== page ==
Nevertheless, the possible relationships involving proBNPage not only with death and the number of diseases but also with aging-related negative events remain to be examined. In particular, the aging process is often characterized by variable degrees of impairment of physical and mental health [25,26,27], and B-type natriuretic peptides have been found to be inversely associated with both muscle strength [28,29,30] and cognitive function and are even able to predict the risk of dementia [31,32,33,34].

Thus, utilizing the same sample of an older adult population of the previous study, we performed the present cross-sectional investigation with the objective of seeking the possible associations between proBNPage and a set of cardiac-cerebral-vascular, physical, and mental aspects of aging in comparison with other laboratory variables.

Methods

Patients

From November 2003, all 3255 inhabitants of the Pianoro municipality (Northern Italy) aged ≥ 65 years were invited to participate in this study, which was mainly aimed at assessing the cardiovascular effects of physical activity in an older adult population. They were all community-dwelling, noninstitutionalized, nonhospitalized subjects. No other exclusion criteria were adopted in the main analysis. However, patients with atrial fibrillation or a history of heart failure were excluded in a sensitivity analysis (see further). Two thousand twenty-two subjects returned a preliminary postal questionnaire, and of them, 1163 agreed to be subsequently examined in our laboratories from December 2003 to January 2005. The characteristics of the participants as well as of those who did not participate in the second phase have been reported in detail in previous publications [23, 35, 36]. Forty-six subjects were excluded due to missing data, and all the remaining 1117 subjects were utilized for our analyses (age range 65–93 years at the time of enrollment, mean age ± SD, 73.1 ± 5.6 years, 537 men, and 580 women). In contrast to our previous study [16], which assessed the association of NT-proBNP with chronological age, the present study was performed without excluding subjects with possible cardiovascular causes of NT-proBNP increase (particularly atrial fibrillation and heart failure) from the primary analysis. In fact, in this case, the object of the study was the relationship between proBNPage and some manifestations of the aging process, and cardiovascular pathologies may be important determinants of biological age. However, we also verified the main results of this study in a sensitivity analysis after exclusion of subjects with a history of atrial fibrillation or heart failure (N = 31).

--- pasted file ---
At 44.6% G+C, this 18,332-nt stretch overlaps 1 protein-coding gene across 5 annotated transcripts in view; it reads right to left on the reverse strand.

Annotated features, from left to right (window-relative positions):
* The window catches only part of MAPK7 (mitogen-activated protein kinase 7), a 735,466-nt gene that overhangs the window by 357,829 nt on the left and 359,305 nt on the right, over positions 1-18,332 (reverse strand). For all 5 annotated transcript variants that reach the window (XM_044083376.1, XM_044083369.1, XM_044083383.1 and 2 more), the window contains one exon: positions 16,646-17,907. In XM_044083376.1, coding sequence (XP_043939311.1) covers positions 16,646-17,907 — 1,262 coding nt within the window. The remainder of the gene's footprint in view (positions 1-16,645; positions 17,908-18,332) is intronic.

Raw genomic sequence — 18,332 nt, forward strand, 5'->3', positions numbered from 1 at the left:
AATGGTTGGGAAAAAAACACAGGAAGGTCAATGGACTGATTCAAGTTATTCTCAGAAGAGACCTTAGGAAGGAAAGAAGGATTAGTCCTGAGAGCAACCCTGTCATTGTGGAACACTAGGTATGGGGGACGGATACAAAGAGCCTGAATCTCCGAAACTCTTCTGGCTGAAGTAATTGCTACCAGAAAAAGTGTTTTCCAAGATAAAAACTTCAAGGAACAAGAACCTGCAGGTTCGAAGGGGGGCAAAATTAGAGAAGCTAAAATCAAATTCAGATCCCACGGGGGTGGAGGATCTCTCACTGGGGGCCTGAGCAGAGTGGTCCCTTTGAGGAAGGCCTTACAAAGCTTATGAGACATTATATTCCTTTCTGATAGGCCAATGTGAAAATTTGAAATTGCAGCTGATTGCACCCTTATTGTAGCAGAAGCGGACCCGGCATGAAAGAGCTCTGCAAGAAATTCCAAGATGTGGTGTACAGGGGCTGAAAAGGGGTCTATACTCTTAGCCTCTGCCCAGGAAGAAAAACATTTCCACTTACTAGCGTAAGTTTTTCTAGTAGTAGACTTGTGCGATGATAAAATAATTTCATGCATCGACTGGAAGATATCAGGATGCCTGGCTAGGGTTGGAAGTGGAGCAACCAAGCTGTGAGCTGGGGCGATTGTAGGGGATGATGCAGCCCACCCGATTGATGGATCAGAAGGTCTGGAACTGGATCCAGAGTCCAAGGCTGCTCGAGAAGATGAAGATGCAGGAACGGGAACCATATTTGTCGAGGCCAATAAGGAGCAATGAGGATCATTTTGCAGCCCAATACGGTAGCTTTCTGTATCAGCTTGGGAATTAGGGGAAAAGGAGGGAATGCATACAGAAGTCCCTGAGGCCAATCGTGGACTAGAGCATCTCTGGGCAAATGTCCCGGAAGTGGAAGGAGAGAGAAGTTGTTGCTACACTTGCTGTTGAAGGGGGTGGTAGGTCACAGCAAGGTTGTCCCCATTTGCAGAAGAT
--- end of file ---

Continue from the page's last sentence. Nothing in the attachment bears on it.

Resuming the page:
The study was approved by our joint University-Hospital Ethics Committee, and all participants provided their signed informed consent.

Laboratory variables associated with aging

In a previous study [16], we assessed 11 laboratory variables: blood glucose, cholesterol, albumin, hemoglobin, mean cell volume, leukocytes, lymphocytes, creatinine, erythrocyte sedimentation rate (ESR), high-sensitivity C-reactive protein, and NT-proBNP (subsequently transformed into proBNPage). Because any marker of biological aging should be strongly associated with both chronological age and all-cause mortality, in the present study, we considered only the 5 variables that in univariate analysis were associated with age with P values < 0.0001 and with mortality with P values < 0.005: proBNPage (years), ESR (mm/h), hemoglobin (g/dl), lymphocytes (%), and creatinine (mg/dl).

ProBNPage was calculated in the two sexes with the following formulas [16]: proBNP age men = [log(NT-proBNP) + 1.2068]/0.0827 and proBNP age women = [log(NT-proBNP) − 1.5258]/0.0478.

Venous blood samplings were drawn in the morning after a 12-h fast. All measurements were performed using commercially available kits. In particular, serum levels of NT-proBNP were measured by an electrochemiluminescence immunoassay (proBNP Elecsys, Roche Diagnostics, Mannheim, Germany), the complete blood count was obtained by an automated counter (Bayer ADVIA 120), and the erythrocyte sedimentation rate (ESR) was automatically measured by the stopped-flow technique in a capillary microphotometer (Alifax Test 1 System).

Manifestations of aging

The manifestations of aging considered in this study were grouped into 3 categories: cardiac-cerebral-vascular events, deficits of physical function, and psychological or mental complaints.